Tuesday, May 4, 2010

Broad-winged - Hopefully

Broad-winged Hawk in Phippsburg. Broad-wings are a type of buteo. They are birds of prey and hunt small animals from a perch like this. Shy birds, they usually prefer the woods. They are migratory and spend the winters in tropical forests of South America. They migrate in huge flocks or 'kettles' of hundreds to thousands of birds. At about 15" they are a stocky little hawk.

I'm going to go with Broad-winged Hawk on this identification. After my last hawk fiasco, I'm hopeful that I'm correct this time. I'm going with Broad-winged because of the the thick barring of the breast and the relatively short tail. It also hollered several times, "Look, you! Get it right this time; I'm a Broad-winged. Got that?" I could hear it plainly from my open car window. I had been whizzing my way homeward from a long day of Weeding For Dollars when I spied it sitting on a power line on Rt. 209 in Phippsburg. For those of you who know the area, the hawk was sitting just south of the elelmentary school. I saw the  bird on the wire, but it was actually too close for my long lens. I continued then doubled back around so that when I came back I was across the road. I never got out of the car. While I sat there shooting, lots of people drove by. Many of them slowed down to see what I was looking at, including one of my neighbors. They thought my lens, or "that thing," was protruding too far out of the window into the traffic lane and called to tell me so. I always look to see where my car is in situations like that. I do not want to cause any accidents or even inconveniences for other people. My car was four feet from the painted line on the side of the road, well out of the way. The school bus stopped not too far from me to let out some kids. I thought it would be nice if the bus driver had said to the kids "Look! There's a hawk on the power line and that's a National Geographic photographer right here in your home town!" I would like to think of myself as inspirational to those children even if I'm not a Nat. Geo. photographer. Maybe one day, one of them will be a famous photographer and perhaps I will have helped them on their way one fine day when they were coming home from school.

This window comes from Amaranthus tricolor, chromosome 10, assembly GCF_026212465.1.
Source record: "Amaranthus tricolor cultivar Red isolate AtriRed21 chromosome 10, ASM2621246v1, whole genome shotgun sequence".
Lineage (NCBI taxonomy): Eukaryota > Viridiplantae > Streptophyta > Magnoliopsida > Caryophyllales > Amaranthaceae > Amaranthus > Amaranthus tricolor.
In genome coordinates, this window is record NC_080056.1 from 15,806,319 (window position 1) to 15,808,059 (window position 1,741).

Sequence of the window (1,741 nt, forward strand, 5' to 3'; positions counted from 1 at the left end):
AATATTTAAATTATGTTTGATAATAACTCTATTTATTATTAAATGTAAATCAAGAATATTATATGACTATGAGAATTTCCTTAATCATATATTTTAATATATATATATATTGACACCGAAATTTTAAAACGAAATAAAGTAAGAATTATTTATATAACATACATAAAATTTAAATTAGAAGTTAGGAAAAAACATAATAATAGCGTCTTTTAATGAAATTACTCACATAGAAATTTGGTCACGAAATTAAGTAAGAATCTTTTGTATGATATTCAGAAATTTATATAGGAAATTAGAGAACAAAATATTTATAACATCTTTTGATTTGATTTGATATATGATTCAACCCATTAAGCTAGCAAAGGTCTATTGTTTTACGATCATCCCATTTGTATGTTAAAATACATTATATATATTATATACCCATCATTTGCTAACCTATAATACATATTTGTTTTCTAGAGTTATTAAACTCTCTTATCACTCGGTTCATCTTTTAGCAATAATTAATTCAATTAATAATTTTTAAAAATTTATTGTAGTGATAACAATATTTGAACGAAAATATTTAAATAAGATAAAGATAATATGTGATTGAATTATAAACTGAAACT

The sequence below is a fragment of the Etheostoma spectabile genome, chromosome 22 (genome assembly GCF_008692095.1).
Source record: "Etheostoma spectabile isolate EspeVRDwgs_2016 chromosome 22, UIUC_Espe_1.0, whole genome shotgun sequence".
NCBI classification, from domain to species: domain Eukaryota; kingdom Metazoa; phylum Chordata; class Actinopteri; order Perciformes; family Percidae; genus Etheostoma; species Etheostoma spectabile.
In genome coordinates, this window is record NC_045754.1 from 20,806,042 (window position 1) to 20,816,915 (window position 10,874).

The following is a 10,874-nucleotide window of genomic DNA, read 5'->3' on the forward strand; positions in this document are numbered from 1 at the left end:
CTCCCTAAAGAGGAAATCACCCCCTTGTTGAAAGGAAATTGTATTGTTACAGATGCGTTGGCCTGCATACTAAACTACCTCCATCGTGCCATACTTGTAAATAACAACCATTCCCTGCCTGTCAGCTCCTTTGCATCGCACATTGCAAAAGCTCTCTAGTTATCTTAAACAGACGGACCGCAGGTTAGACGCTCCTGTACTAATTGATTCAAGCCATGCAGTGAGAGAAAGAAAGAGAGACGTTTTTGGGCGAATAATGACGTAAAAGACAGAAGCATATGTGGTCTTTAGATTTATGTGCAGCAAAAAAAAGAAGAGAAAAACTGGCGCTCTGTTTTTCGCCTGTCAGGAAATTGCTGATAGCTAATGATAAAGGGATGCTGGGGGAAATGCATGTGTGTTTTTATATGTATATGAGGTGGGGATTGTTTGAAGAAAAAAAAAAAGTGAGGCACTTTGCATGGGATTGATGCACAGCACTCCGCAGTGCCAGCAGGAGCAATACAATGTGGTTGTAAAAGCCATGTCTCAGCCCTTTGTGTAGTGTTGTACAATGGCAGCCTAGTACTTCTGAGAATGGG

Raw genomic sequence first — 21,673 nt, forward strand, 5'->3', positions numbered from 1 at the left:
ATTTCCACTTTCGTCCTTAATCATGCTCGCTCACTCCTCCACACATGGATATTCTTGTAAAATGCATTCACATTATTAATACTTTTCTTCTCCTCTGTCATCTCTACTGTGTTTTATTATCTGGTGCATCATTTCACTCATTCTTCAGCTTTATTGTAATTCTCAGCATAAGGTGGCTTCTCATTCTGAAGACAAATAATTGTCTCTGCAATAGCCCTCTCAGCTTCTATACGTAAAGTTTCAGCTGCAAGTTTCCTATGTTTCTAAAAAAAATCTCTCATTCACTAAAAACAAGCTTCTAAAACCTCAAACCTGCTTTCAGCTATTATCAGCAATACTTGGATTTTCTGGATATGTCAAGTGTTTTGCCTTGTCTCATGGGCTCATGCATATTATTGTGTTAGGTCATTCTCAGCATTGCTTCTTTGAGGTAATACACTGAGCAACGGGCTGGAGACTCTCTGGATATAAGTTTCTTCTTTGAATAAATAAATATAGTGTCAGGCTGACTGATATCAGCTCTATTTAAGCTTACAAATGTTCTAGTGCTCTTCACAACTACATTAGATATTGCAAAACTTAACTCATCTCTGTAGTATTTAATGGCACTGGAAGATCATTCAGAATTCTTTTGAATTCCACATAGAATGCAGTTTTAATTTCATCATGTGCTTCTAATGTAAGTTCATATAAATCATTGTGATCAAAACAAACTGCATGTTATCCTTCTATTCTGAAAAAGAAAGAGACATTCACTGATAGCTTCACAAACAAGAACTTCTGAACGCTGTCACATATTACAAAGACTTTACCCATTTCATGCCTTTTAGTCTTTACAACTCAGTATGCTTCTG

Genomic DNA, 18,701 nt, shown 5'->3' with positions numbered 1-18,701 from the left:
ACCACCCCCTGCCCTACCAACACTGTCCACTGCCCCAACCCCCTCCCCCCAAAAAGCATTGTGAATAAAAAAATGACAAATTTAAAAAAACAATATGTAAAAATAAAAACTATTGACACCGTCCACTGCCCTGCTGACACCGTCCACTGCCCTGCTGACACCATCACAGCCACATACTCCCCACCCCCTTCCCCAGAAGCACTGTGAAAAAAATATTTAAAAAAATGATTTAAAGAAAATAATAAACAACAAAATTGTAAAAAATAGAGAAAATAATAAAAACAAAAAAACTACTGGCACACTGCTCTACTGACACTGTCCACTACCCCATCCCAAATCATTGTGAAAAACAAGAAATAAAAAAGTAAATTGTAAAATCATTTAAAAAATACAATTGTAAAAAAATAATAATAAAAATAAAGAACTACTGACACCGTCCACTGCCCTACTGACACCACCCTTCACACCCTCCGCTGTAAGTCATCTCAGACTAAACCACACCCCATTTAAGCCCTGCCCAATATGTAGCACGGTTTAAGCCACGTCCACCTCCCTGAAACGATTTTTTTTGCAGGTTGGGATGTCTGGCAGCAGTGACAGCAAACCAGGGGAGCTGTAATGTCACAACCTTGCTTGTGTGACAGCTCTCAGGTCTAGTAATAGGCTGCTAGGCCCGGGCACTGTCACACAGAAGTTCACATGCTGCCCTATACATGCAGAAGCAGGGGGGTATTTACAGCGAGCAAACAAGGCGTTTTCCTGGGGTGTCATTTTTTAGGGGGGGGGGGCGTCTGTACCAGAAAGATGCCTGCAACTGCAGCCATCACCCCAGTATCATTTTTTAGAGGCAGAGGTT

Thanks to David Allen Sibley's The Sibley Guide To Birds and allaboutbirds.org for the information.
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5 comments:

  1. Fantastic photos Robin! I do believe, undoubtedly, that you nailed it this time. :)

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  2. Great photos Robin!! As far as what kind of hawk it is--I probably would not know one from another--but that last photo should do the trick for!! Love your storys and since of humor!!

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  3. Thanks, Ladies! It's always a great day when I can photograph a raptor!

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  4. your photos make a great start to my day !!! Keep them coming !!

    Bonnie Kynoch

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  5. BEAUTIFUL PICTURE.....YESTERDAY I SAW A PAINTED TURTLE HEADING BACK TO THE POND MID-AFTEROON SO THEY ARE STARTING TO NEST.....TODAY REBEL PICKED UP SOMETHING AND WHEN WE GOT DOWN TO OUR BENCH HE DROPPED IT AND IT WAS A BABY PAINTED TURTLE THAT HAD JUST HATCHED FROM LAST SUMMER.....WELL WE PUT THE LITTLE GUY IN WATER AND HE BEGAN TO SWIM AND WE LET HIM GO IN THE WATER BY THE BRIDGE SO HOPEFULLY HE IS ON HIS WAY TO A GOOD LIFE....I DID TAKE PICTURES OF THE LITTLE GUY AND WILL POST THEM ...ALL THE BEST....MARTHA

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